WORK-LIFE BALANCE / DEC. 13, 2014
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How to Overcome Financial Disappointment

You can create a plan for your money, or make plans to reach a financial milestone by a certain point in your life. But sometimes, things don’t go according to plan; and depending on how bad things become, you may deal with financial disappointment.

This can happen for a variety of reasons. You can lose your job, make a terrible financial choice, or circumstances beyond your control can wipe out your savings account. Understand, however, that most people are no stranger to financial disappointment. It might be a major setback, but you can recover.

1. Grieve and get your emotions out

With any disappointing situation, a grieving period is normal and understandable. Some people may tell you “not” to feel a certain way. However, grieving and being upset over a loss contributes to the healing process. So go ahead — yell, scream, cry and do whatever else it takes for an emotional release. Keeping your feelings bottled up inside may slow the recovery and prevent a comeback.

2. Don’t isolate yourself

It doesn’t matter if you’re responsible for your own financial downfall or if circumstances occurred beyond your control, avoid the tendency to isolate yourself from friends and family. You may prefer not to be around others, but isolation can make you feel worse. Friends and family can be a strong support. They can offer advice, listen as you vent your frustration, and their encouraging words may help you see the situation differently. Your personal finances might not be as bad as you think, and it may take an outside observer to help you realize this. 

3. Reach the Point of Acceptance

The situation is what it is, and you can’t change the outcome. To overcome financial disappointment, you have to accept the situation and prepare your mind to move forward. You can wallow in self-pity and continue to beat yourself up, but both actions are paralyzing and keep you stuck in the situation. Acceptance, on the other hand, can be empowering. This doesn’t mean you agree with what’s happening or that you’re making excuses for any past behaviour, Instead, you’re acknowledging the outcome and you’re ready to take steps to reverse the situation.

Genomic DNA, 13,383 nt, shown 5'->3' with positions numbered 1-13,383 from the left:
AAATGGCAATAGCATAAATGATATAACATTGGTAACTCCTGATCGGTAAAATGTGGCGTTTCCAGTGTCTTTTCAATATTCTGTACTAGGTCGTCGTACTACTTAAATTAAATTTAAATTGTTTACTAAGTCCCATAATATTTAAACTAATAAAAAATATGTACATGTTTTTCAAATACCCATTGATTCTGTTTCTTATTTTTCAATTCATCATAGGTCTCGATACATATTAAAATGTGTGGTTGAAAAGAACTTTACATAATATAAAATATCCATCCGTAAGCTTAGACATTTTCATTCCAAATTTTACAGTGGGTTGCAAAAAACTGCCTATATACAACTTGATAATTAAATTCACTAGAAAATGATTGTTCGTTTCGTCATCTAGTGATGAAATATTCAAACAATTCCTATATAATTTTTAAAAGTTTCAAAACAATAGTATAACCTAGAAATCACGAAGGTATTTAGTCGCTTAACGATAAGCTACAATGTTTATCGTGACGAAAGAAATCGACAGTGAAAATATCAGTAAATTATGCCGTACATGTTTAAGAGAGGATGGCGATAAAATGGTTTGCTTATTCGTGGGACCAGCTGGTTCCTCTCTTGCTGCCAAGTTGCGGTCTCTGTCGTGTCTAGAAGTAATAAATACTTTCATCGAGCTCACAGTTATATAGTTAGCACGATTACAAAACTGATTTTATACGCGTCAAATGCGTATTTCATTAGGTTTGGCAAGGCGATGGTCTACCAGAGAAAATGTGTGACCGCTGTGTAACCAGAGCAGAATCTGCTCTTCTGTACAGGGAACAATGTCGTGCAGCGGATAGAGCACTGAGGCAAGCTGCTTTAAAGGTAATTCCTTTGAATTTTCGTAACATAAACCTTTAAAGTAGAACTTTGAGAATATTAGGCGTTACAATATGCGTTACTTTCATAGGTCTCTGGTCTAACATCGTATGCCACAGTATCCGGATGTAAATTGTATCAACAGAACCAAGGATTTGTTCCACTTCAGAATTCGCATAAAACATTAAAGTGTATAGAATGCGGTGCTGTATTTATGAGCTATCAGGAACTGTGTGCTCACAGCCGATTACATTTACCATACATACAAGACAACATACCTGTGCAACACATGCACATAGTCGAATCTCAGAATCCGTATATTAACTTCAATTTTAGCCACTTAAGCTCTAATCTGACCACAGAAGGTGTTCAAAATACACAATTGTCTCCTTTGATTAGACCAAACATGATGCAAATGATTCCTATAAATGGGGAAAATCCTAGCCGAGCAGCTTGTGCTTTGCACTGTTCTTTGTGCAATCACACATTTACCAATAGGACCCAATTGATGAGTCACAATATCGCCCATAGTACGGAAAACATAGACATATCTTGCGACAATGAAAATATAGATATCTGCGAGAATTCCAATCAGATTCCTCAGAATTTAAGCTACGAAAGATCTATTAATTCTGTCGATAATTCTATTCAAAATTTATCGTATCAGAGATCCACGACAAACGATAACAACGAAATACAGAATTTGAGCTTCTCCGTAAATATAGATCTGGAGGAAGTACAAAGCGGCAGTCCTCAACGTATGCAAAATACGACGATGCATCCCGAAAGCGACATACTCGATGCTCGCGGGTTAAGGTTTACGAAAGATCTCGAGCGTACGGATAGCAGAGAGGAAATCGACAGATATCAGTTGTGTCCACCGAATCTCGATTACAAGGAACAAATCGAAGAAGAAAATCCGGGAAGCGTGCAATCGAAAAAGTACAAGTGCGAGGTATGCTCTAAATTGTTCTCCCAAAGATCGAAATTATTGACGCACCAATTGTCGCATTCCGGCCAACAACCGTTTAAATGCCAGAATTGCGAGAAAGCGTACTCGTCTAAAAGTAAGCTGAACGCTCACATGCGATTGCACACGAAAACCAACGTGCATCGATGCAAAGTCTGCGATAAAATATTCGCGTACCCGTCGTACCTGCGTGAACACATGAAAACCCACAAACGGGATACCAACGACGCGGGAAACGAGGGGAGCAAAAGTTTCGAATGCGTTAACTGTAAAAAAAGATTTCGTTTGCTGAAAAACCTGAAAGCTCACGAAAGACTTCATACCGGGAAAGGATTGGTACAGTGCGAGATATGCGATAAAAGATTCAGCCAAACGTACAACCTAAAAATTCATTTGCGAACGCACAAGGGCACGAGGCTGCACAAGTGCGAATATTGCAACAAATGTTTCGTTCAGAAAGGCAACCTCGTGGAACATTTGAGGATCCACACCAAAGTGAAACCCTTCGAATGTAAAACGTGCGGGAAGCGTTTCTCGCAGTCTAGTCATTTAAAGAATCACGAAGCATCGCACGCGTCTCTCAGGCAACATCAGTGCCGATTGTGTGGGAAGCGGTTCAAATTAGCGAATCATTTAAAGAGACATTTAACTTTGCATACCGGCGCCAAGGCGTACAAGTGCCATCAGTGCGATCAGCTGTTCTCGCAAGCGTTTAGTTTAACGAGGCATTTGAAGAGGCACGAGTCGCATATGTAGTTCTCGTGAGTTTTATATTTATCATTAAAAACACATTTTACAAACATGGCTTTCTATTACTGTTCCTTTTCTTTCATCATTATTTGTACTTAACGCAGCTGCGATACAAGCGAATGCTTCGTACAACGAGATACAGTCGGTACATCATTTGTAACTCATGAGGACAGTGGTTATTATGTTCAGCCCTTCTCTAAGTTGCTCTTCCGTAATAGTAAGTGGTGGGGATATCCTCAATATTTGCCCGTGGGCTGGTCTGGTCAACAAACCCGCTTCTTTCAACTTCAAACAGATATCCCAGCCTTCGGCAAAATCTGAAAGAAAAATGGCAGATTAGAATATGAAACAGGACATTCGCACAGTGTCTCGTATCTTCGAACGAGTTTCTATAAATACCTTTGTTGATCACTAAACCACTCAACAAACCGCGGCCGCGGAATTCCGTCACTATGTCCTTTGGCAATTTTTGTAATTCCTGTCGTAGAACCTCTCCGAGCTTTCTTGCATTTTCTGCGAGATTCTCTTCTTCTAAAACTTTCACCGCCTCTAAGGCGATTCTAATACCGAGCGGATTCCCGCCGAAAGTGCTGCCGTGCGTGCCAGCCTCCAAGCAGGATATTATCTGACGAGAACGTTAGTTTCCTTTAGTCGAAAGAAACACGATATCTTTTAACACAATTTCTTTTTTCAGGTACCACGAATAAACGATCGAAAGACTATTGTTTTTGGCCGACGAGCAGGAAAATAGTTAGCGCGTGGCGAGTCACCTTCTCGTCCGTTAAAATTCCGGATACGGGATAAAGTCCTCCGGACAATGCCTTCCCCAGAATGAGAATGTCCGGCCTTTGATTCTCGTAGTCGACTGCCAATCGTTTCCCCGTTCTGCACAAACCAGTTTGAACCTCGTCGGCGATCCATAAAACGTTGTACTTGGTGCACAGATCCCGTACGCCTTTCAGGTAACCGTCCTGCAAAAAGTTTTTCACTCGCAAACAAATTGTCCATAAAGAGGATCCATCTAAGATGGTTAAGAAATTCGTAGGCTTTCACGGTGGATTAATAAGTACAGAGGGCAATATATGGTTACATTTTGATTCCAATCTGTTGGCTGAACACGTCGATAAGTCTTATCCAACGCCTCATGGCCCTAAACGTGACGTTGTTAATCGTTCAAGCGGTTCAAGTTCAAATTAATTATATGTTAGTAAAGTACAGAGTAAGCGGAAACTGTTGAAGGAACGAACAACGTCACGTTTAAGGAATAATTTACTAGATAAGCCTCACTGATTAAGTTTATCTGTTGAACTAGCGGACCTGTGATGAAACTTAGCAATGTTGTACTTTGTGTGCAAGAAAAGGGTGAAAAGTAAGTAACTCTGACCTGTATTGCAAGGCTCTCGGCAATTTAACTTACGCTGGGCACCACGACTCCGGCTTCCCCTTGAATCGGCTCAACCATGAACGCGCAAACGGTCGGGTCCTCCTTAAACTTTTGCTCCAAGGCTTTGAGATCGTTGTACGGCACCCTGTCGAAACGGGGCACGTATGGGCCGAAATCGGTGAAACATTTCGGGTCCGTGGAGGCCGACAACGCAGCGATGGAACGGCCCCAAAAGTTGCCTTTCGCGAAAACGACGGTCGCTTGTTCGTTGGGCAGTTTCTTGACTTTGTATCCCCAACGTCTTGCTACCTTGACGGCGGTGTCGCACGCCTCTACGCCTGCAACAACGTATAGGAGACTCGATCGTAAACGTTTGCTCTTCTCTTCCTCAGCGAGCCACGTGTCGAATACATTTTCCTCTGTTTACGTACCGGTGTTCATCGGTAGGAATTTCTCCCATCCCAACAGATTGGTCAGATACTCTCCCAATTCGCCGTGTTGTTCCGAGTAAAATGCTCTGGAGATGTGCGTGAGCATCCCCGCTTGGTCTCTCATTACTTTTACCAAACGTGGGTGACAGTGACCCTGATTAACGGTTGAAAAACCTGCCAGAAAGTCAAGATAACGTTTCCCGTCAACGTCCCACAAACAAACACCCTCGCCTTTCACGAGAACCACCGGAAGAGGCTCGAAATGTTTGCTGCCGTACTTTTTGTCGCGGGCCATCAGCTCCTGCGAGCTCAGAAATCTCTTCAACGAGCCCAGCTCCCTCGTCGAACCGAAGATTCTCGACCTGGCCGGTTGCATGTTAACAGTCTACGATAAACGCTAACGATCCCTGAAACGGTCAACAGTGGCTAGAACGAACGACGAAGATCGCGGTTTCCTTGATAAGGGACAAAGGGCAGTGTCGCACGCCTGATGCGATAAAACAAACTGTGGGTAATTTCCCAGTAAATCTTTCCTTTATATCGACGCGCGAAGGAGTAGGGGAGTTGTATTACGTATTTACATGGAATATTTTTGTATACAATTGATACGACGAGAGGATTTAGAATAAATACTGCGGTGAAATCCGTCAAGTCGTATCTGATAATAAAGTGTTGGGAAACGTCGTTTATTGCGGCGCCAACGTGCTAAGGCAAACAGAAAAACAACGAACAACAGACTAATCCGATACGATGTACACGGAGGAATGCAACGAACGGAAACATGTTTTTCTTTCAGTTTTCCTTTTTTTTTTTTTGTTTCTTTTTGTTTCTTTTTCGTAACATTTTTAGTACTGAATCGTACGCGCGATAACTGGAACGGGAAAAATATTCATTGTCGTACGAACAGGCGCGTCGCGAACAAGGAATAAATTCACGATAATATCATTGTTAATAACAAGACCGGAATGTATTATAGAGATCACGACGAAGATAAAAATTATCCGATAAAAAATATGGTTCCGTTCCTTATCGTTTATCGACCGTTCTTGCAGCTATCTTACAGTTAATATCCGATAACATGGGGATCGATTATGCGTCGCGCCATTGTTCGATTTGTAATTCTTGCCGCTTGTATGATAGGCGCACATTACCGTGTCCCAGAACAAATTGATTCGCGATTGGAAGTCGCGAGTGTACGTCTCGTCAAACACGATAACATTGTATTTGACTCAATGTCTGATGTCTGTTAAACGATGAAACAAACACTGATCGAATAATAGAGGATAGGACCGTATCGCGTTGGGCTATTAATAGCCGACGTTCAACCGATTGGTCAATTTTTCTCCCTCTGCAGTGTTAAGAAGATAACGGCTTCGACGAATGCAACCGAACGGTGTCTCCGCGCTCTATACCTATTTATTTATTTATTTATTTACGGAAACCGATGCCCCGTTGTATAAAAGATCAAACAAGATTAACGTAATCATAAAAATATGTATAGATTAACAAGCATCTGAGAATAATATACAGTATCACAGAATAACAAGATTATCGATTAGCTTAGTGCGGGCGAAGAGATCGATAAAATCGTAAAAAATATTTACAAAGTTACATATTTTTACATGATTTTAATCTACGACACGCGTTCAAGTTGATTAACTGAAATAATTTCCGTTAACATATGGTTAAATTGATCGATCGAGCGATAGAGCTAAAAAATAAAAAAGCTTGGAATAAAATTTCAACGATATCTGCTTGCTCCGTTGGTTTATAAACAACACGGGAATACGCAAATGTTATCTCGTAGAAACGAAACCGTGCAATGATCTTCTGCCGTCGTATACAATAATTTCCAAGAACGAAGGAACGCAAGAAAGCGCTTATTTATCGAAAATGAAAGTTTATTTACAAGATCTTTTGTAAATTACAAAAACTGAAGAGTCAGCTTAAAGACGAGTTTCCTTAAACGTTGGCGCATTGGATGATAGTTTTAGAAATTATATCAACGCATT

4. Determine where you went wrong

In order to move forward from financial disappointment, you need to understand the circumstances that led to the undesirable outcome. Knowing where you went wrong or recognizing what contributed to your financial downfall, can help you avoid this issue in the future. For example, if you experienced financial disaster after losing a job, you may now understand the importance of an emergency cushion. 

5. Plan your next move

Brainstorm possible ways to rise above the disaster. If you’re struggling with high credit card debt and you’re having difficulty making minimum payments, try calling your creditors and asking for a lower interest rate. Ask your employer for extra hours or seek part-time work elsewhere to generate disposable income. If you can earn an extra $100 a week, that’s $400 a month or approximately $4,800 a year that can go toward your debt.

After a serious financial mishap, it can feel as if you’ll never recoup. However, if you understand the factors that contributed to your downfall, you can create a plan to get your personal finances back on track.

Photo Credit: Flickr

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